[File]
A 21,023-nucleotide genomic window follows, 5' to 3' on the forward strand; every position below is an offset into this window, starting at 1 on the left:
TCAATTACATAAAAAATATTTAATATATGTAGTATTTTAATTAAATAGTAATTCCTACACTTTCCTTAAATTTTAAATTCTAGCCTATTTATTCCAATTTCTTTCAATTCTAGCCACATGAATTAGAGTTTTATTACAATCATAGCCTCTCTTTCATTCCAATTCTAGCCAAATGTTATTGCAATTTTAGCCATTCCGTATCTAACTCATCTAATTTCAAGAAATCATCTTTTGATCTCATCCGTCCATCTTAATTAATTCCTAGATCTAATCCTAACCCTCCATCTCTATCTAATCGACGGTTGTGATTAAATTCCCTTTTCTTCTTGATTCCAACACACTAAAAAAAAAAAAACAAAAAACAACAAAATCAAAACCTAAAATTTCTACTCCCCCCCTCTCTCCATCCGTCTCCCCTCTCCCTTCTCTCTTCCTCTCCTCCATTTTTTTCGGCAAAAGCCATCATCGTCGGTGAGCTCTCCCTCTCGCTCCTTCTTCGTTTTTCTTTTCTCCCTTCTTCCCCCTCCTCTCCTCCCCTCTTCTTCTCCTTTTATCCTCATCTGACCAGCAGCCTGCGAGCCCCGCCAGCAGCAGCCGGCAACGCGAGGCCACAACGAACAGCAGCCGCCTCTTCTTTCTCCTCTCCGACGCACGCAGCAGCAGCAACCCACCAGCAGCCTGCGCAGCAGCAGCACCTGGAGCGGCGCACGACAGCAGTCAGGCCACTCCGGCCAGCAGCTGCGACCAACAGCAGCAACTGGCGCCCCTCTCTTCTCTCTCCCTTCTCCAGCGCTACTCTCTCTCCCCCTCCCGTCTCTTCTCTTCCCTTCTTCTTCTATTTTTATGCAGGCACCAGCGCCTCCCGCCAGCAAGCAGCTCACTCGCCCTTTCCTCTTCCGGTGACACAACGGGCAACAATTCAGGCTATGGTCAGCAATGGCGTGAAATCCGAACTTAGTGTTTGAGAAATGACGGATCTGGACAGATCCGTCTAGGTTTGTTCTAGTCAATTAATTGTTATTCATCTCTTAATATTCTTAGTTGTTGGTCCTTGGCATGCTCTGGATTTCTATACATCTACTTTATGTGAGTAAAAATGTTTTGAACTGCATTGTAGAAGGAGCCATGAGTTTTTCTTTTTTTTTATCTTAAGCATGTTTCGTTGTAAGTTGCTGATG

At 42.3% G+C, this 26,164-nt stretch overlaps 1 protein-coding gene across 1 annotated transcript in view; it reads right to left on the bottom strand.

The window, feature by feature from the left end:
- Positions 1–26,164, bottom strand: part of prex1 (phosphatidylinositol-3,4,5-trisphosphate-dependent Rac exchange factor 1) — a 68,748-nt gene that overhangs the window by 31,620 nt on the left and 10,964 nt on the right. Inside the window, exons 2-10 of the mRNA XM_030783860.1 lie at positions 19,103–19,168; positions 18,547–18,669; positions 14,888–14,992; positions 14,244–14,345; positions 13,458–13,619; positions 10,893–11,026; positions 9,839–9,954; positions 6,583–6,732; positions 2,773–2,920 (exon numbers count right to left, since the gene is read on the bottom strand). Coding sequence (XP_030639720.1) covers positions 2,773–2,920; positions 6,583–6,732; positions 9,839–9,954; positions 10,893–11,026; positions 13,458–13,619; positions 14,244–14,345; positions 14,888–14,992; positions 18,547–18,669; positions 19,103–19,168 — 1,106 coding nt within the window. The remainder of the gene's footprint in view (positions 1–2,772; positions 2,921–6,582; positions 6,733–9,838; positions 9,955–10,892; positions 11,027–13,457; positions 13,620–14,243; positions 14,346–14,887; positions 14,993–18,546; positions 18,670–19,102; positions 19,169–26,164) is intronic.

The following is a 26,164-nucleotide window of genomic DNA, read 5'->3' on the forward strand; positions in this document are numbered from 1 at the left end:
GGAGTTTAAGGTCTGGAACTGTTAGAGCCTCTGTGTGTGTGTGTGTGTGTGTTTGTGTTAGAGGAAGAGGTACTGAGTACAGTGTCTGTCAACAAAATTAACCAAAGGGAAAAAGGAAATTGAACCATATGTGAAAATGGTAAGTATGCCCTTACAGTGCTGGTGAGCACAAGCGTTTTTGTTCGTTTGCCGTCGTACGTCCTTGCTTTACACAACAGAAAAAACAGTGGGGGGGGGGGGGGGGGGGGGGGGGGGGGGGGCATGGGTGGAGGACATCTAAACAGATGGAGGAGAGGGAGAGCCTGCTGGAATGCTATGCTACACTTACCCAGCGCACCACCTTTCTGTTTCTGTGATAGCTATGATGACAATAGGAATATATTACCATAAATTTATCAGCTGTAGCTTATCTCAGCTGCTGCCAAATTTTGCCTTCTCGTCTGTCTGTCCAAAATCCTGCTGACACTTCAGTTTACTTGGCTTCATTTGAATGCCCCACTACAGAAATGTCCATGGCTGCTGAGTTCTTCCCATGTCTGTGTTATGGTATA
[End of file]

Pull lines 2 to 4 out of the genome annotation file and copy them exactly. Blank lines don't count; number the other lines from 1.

TCAATTACATAAAAAATATTTAATATATGTAGTATTTTAATTAAATAGTAATTCCTACACTTTCCTTAAATTTTAAATTCTAGCCTATTTATTCCAATTTCTTTCAATTCTAGCCACATGAATTAGAGTTTTATTACAATCATAGCCTCTCTTTCATTCCAATTCTAGCCAAATGTTATTGCAATTTTAGCCATTCCGTATCTAACTCATCTAATTTCAAGAAATCATCTTTTGATCTCATCCGTCCATCTTAATTAATTCCTAGATCTAATCCTAACCCTCCATCTCTATCTAATCGACGGTTGTGATTAAATTCCCTTTTCTTCTTGATTCCAACACACTAAAAAAAAAAAAACAAAAAACAACAAAATCAAAACCTAAAATTTCTACTCCCCCCCTCTCTCCATCCGTCTCCCCTCTCCCTTCTCTCTTCCTCTCCTCCATTTTTTTCGGCAAAAGCCATCATCGTCGGTGAGCTCTCCCTCTCGCTCCTTCTTCGTTTTTCTTTTCTCCCTTCTTCCCCCTCCTCTCCTCCCCTCTTCTTCTCCTTTTATCCTCATCTGACCAGCAGCCTGCGAGCCCCGCCAGCAGCAGCCGGCAACGCGAGGCCACAACGAACAGCAGCCGCCTCTTCTTTCTCCTCTCCGACGCACGCAGCAGCAGCAACCCACCAGCAGCCTGCGCAGCAGCAGCACCTGGAGCGGCGCACGACAGCAGTCAGGCCACTCCGGCCAGCAGCTGCGACCAACAGCAGCAACTGGCGCCCCTCTCTTCTCTCTCCCTTCTCCAGCGCTACTCTCTCTCCCCCTCCCGTCTCTTCTCTTCCCTTCTTCTTCTATTTTTATGCAGGCACCAGCGCCTCCCGCCAGCAAGCAGCTCACTCGCCCTTTCCTCTTCCGGTGACACAACGGGCAACAATTCAGGCTATGGTCAGCAATGGCGTGAAATCCGAACTTAGTGTTTGAGAAATGACGGATCTGGACAGATCCGTCTAGGTTTGTTCTAGTCAATTAATTGTTATTCATCTCTTAATATTCTTAGTTGTTGGTCCTTGGCATGCTCTGGATTTCTATACATCTACTTTATGTGAGTAAAAATGTTTTGAACTGCATTGTAGAAGGAGCCATGAGTTTTTCTTTTTTTTTATCTTAAGCATGTTTCGTTGTAAGTTGCTGATG

At 42.3% G+C, this 26,164-nt stretch overlaps 1 protein-coding gene across 1 annotated transcript in view; it reads right to left on the bottom strand.

The window, feature by feature from the left end: